For Coloradans, the name Covenhoven has become synonymous with intimate and heartfelt yet cinematic and powerful folk music. Over the course of three previous full length albums, Joel Van Horne, the stalwart man behind the timidly convicted voice around which the music of Covenhoven swirls, has unflappably delivered expertly crafted, immersive music which seems to speak directly from his heart into our ears.
Van Horne’s latest full-length effort, IV, stays the moody course for Covenhoven fans, but will no doubt thrill newcomers too. His consistency in delivering emotionally charged heartbreakers through little more than a fireside, baritone murmur is remarkable, yet the 12 track epic (which he co-produced) also carries listeners to the precipice of cinematic crescendos. He paints pictures of preacher’s daughters and river waters with powerful acoustic piano and guitar, climaxing to fully layered choral, orchestral massiveness worthy of cathedrals.
Lyrically, Van Horne delivers greatness in the simplest and seemingly most obvious of ways, imperceptibly connected directly to his muse. On “Monterey,” for example, the inspiration seems to have just rained down on him, making fellow songwriters ask “why didn’t I think of that?” And though the results may seem pure and effortless, the countless hours of work both alone and in collaboration, are clear.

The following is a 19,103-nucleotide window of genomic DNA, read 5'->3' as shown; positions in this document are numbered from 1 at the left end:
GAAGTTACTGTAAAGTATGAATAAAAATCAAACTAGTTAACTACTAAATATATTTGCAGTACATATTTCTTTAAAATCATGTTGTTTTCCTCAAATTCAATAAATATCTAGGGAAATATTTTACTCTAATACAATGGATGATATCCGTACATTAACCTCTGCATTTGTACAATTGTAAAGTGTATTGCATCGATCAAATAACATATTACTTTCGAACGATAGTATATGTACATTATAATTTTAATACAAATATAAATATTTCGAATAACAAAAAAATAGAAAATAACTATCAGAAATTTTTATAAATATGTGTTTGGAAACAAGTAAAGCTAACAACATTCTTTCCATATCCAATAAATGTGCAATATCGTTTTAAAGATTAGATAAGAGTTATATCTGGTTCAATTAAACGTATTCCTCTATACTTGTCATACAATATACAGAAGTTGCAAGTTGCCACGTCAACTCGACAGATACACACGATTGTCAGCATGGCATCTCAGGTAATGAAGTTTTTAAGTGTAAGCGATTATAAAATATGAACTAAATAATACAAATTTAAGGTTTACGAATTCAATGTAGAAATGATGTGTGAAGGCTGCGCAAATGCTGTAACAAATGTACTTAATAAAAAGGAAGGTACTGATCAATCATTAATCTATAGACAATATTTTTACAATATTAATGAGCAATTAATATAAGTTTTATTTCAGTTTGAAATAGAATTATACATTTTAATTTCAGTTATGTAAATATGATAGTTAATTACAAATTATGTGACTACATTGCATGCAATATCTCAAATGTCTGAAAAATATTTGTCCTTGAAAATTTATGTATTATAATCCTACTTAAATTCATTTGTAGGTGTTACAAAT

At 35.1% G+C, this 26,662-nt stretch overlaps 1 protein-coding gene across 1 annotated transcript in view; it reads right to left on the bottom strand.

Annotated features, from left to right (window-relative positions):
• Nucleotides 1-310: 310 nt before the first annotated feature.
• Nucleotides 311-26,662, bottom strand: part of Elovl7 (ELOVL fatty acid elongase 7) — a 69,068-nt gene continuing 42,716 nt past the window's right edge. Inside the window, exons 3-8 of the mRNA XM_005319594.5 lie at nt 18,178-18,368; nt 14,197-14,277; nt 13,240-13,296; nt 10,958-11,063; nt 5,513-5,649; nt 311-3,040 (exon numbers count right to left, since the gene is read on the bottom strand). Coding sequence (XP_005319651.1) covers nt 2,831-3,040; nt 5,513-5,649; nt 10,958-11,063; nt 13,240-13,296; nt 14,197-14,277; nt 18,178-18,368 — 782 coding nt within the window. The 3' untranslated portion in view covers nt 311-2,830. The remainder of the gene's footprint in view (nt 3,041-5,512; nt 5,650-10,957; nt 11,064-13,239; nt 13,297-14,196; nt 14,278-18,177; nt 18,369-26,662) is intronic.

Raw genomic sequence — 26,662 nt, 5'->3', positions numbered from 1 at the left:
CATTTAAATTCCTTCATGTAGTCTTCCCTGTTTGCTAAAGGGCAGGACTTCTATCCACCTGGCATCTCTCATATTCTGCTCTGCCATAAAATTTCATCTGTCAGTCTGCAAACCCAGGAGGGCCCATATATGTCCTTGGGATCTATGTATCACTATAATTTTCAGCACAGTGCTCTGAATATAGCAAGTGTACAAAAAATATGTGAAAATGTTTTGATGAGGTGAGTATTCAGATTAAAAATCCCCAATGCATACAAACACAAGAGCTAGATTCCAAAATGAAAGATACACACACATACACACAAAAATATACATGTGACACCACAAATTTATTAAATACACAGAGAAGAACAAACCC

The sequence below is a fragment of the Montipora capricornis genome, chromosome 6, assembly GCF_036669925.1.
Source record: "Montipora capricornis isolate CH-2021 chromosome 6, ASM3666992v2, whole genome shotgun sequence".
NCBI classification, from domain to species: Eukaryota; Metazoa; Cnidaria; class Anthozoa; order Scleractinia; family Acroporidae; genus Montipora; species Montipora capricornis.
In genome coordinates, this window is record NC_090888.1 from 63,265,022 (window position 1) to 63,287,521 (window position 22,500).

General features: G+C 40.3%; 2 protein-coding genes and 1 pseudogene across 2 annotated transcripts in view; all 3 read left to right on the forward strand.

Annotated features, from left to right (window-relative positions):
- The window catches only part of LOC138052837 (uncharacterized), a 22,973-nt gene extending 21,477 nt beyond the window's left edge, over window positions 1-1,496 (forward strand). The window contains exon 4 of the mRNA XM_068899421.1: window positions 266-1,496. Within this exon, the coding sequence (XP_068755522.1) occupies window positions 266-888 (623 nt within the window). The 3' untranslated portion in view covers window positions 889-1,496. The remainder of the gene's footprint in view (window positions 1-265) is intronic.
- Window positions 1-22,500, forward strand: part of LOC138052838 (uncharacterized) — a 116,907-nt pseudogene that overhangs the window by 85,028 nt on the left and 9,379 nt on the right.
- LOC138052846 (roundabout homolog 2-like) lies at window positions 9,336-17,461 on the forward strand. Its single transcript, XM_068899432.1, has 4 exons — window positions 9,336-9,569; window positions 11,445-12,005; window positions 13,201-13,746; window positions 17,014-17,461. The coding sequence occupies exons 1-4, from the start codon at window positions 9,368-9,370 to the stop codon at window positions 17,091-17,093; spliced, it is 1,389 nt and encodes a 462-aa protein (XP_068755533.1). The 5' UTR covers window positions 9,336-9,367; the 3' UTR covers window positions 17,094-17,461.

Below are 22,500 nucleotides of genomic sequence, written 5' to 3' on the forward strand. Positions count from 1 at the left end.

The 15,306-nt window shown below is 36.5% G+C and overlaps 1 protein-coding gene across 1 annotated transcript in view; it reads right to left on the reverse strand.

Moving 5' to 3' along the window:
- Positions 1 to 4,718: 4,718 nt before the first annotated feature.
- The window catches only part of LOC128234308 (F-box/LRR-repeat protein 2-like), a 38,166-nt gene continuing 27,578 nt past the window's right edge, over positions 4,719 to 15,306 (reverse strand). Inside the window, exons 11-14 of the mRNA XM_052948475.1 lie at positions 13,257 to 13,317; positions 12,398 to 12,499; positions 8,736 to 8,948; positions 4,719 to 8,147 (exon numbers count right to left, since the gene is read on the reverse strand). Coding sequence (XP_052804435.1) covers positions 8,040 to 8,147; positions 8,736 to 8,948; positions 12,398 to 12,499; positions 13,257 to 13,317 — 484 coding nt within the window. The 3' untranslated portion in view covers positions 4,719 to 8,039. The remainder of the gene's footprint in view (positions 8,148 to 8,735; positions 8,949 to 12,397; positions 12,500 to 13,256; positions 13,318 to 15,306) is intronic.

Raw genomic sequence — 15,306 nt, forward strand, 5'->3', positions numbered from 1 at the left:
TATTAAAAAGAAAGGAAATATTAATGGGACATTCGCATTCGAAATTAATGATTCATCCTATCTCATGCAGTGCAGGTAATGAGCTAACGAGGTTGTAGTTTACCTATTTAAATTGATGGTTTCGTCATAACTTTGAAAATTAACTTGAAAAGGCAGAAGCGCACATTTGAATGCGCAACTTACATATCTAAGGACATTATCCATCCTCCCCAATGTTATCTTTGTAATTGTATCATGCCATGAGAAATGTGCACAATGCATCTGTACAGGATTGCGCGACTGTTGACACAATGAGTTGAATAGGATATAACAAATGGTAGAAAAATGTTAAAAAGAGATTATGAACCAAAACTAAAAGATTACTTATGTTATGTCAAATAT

Van Horne is a master of both storytelling and dynamics, but IV shows his progressive side too. “Tall Buildings” is a highlight with a 7/4 pulse, introducing subtle math-rock touches later heard in “Gone With The Wind,” the album’s closer and most rocked-out offering.
“In Cursive” is a true gem, boasting Van Horne’s most beautiful and delicate melody to date. Reaching into chamber pop territory, and revealing a wider vocal range, his falsetto, sheltered by a gorgeous, rich string and piano accompaniment, whisks us above the campfire folk to the glorious heights of sacred spaces.
Compared to his last, understandably saddest full-length record A Kind Of Revelation (written after the passing of his brother), IV is still heavy, but maintains a positive lilt – a fleck of sun glistening on the ripples of Covenhoven’s deep waters. Though it never loses its gravity, IV darts ever forward, and dare we say, that fleck of light reflecting off the darkness is the promise of hope.